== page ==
Secretary of the Army John McHugh testifies before the House Armed Services Committee about the Fiscal Year 2014 National Defense Authorization Budget Request during an April 25 hearing on Capitol Hill. Photo Credit: U.S. Army photo by Spc. John G. Martinez
Secretary of the Army John McHugh testifies before the House Armed Services Committee about the Fiscal Year 2014 National Defense Authorization Budget Request during an April 25 hearing on Capitol Hill. Photo Credit: U.S. Army photo by Spc. John G. Martinez

White House objects to NDAA ‘conscience’ language

WASHINGTON, D.C. — The White House on June 11 threatened to veto a defense spending bill that includes so-called “conscience protections” that critics say would allow service members to promote anti-gay beliefs without fear of discipline.

The language was inserted as an amendment to the House version of the fiscal 2014 National Defense Authorization Act (NDAA) by Rep. John Fleming (R-La.)

The amendment adding language protecting “actions and speech.” Opponents say that, as written, the amendment extends the current protections, resulting in situations where service members could go much further in promoting their anti-gay beliefs without fear of discipline.

In a lengthy policy statement, the White House Office of Management and Budget (OMB) said the language would undermine a commander’s authority to maintain discipline in his unit.

“The Administration strongly objects to section 530, which would require the Armed Forces to accommodate, except in cases of military necessity, ‘actions and speech’ reflecting the ‘conscience, moral principles, or religious beliefs of the member,’” the statement read. “By limiting the discretion of commanders to address potentially problematic speech and actions within their units, this provision would have a significant adverse effect on good order, discipline, morale, and mission accomplishment.”

Action on the NDAA was expected as this edition of the newspaper was heading to print. Get the most up-to-date news at

— Brody Levesque, LGBTQ Nation

Pope: Vatican has ‘gay lobby’

popefrancisVATICAN CITY — Speaking to a group of Latin American and Caribbean priests and nuns on June 6, Pope Francis acknowledged the existence of what he described as a secret “gay lobby” inside the church hierarchy. The pope’s alleged comments were recorded in a summary of the group’s audience with the religious leader.

“The ‘gay lobby’ is mentioned, and it is true, it is there,” the pope is quoted as saying. “We need to see what we can do.”

Previous reports indicated that Benedict XVI, who served as pope before stepping down, had been investigating several leaks, including a supposed “network of gay priests inside the Vatican who used blackmail to gain influence and trade in state secrets,” The New York Times reported.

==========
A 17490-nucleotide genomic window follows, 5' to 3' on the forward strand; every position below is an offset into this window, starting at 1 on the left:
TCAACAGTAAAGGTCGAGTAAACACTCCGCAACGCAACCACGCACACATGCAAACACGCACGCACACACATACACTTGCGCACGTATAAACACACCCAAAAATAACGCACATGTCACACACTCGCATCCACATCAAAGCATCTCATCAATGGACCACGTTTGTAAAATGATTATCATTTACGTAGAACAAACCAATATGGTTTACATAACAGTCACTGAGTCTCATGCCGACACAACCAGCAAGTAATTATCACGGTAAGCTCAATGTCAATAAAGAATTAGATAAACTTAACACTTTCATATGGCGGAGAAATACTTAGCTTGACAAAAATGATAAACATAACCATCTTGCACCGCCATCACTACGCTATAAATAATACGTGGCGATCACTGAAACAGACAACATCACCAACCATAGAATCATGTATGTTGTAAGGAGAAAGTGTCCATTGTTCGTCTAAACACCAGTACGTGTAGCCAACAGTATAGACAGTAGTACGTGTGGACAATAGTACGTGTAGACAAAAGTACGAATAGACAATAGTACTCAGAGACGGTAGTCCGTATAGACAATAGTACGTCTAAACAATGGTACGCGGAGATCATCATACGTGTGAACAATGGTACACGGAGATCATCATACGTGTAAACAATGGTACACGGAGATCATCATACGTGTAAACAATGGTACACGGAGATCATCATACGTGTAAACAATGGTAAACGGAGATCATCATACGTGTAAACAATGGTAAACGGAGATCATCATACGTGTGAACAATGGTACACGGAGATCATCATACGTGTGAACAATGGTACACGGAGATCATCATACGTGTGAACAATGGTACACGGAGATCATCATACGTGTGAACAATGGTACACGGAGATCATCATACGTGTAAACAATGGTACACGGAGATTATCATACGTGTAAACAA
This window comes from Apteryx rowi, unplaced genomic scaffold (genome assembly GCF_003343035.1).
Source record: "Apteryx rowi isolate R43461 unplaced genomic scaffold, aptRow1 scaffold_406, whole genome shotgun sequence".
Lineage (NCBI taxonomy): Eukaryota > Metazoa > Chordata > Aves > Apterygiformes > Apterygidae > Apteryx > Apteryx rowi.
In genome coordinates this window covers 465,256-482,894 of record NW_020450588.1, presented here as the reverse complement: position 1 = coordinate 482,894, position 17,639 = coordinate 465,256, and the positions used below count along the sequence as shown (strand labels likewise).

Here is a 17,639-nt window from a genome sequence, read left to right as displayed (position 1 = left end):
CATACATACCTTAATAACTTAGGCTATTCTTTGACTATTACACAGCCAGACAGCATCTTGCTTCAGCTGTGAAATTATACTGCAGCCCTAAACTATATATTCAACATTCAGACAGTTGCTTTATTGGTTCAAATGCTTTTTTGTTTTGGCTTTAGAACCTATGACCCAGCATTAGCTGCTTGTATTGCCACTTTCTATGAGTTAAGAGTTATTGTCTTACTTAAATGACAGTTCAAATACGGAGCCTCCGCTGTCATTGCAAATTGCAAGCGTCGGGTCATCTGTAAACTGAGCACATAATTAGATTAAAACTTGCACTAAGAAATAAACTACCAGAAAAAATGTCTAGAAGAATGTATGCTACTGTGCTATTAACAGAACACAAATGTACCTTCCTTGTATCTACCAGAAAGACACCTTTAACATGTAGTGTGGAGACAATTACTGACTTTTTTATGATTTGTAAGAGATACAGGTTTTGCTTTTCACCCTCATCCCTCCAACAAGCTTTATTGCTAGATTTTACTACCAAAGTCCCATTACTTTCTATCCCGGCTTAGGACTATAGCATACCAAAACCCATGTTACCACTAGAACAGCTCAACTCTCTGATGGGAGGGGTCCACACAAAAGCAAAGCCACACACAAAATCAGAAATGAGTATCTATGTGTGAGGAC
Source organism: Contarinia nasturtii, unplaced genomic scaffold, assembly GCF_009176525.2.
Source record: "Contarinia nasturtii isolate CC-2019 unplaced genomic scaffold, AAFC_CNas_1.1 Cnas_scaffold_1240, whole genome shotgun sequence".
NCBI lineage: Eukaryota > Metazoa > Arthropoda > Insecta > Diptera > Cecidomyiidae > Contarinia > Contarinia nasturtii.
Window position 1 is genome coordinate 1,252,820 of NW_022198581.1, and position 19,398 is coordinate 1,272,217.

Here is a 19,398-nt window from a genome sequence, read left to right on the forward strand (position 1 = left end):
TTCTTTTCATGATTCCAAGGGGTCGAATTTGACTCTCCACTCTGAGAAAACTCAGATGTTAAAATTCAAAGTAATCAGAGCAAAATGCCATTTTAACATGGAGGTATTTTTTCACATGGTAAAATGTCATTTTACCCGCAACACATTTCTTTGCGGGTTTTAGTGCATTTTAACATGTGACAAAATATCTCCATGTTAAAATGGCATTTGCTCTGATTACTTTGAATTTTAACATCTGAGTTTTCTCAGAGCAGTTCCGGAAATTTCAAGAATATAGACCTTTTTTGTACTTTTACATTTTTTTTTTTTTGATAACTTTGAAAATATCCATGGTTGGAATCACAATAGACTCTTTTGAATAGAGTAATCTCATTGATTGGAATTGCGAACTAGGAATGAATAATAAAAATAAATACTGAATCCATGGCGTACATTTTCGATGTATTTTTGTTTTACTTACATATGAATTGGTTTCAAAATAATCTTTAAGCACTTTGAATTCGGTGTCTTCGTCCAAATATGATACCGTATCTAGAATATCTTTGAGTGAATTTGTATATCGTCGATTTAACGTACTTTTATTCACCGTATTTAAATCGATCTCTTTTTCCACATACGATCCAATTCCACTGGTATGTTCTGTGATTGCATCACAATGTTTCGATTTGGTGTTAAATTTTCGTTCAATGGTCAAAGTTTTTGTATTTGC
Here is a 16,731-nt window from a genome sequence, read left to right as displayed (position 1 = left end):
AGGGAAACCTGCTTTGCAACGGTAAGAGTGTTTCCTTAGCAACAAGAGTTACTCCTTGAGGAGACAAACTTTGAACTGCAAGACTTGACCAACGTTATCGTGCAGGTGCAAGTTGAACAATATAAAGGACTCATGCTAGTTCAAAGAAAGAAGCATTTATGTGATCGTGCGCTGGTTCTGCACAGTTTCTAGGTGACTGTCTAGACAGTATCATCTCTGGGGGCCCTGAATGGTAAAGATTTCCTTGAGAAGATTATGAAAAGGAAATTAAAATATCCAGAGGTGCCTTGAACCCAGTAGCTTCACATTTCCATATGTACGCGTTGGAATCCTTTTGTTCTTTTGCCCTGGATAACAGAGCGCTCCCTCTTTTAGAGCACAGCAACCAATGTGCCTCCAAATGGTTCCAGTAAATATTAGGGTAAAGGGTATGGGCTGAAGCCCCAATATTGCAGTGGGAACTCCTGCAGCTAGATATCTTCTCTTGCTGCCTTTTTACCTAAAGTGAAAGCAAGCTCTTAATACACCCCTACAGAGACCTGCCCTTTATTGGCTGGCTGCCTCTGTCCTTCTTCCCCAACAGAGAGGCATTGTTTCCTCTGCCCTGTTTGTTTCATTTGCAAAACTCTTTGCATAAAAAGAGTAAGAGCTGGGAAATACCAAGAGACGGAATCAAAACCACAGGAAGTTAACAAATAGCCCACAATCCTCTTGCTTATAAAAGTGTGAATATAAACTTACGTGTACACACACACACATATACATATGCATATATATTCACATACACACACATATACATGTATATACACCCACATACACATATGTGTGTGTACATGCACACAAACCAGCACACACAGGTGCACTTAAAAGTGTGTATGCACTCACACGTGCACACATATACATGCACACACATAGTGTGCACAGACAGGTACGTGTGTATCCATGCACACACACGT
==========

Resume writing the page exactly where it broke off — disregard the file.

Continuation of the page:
— Matt Comer

Concerns for LGBT Olympic athletes

LAUSANNE, Switzerland — The International Olympic Committee (IOC) is voicing concerns over recent anti-gay legislation in Russia and its potential negative effects on openly LGBT athletes at next year’s 2014 Sochi Winter Olympics.

Russia’s State Duma passed a law on June 11 making it a crime to advocate or promote homosexuality. The law could extend to public displays of affection, of which openly LGBT athletes will need to be aware.

“The IOC would like to reiterate our long commitment to non-discrimination against those taking part in the Olympic Games,” a spokesperson told Gay Star News in London. “The IOC is an open organization and athletes of all orientations will be welcome at the Games.”

Russia’s anti-”homosexual propaganda” law would suspend all LGBT rights organizations. If they continue to exist, they could be fined up to one million rubles ($30,800). Individuals in violation of the law could be fined up to 5,000 rubles ($166).

Openly gay American figure skater Johnny Weir said last February that Russia was not friendly toward LGBT people.

“My advice would be: Watch what you do when you leave the Village, don’t be aggressive, don’t wear a big rainbow flag fur coat. If you don’t call attention to yourself, attention won’t come to you,” Weir told USA Today.

According to the Gay and Lesbian Victory Fund’s Gay, Russian Olympic officials have rejected an application to host an LGBT Pride House at the Sochi Olympic village.

— Matt Comer

Quick Hits…

— On openly gay British soldier is praising Prince Harry for preventing a gay bashing. The story appears in a memoir, “Out in the Army,” by British Lance Corporal James Wharton.


— U.S. Air Force Reserve Major General Patricia Rose has become the U.S. military’s highest ranking openly gay officer.


— Gay man claims he was attacked and called gay slurs by New York City police. Two friends were with him and also arrested. One took video of the incident.


— French Prime Minister Jean-Marc Ayrault has directed members of his government to immediately take steps to dissolve a far-right extremist group believed to have neo-Nazi ties and linked to the beating death of 18-year-old gay rights activist Clement Meric, who died in Paris on June 5.


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